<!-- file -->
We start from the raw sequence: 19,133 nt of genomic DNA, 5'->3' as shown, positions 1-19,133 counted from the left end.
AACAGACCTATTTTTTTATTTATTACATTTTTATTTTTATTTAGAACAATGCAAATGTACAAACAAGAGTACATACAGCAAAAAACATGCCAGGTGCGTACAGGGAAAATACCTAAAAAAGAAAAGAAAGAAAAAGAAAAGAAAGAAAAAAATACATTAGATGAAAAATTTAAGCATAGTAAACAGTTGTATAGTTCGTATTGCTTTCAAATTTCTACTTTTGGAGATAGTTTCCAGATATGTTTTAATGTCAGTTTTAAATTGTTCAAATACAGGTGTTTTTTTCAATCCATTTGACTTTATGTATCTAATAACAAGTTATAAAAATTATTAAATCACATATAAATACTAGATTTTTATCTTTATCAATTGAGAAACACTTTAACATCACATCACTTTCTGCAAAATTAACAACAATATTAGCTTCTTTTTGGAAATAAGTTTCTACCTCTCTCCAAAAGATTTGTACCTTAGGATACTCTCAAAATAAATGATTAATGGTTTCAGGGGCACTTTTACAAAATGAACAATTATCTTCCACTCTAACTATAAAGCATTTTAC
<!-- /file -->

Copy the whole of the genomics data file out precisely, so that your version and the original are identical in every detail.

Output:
We start from the raw sequence: 19,133 nt of genomic DNA, 5'->3' as shown, positions 1-19,133 counted from the left end.
AACAGACCTATTTTTTTATTTATTACATTTTTATTTTTATTTAGAACAATGCAAATGTACAAACAAGAGTACATACAGCAAAAAACATGCCAGGTGCGTACAGGGAAAATACCTAAAAAAGAAAAGAAAGAAAAAGAAAAGAAAGAAAAAAATACATTAGATGAAAAATTTAAGCATAGTAAACAGTTGTATAGTTCGTATTGCTTTCAAATTTCTACTTTTGGAGATAGTTTCCAGATATGTTTTAATGTCAGTTTTAAATTGTTCAAATACAGGTGTTTTTTTCAATCCATTTGACTTTATGTATCTAATAACAAGTTATAAAAATTATTAAATCACATATAAATACTAGATTTTTATCTTTATCAATTGAGAAACACTTTAACATCACATCACTTTCTGCAAAATTAACAACAATATTAGCTTCTTTTTGGAAATAAGTTTCTACCTCTCTCCAAAAGATTTGTACCTTAGGATACTCTCAAAATAAATGATTAATGGTTTCAGGGGCACTTTTACAAAATGAACAATTATCTTCCACTCTAACTATAAAGCATTTTAC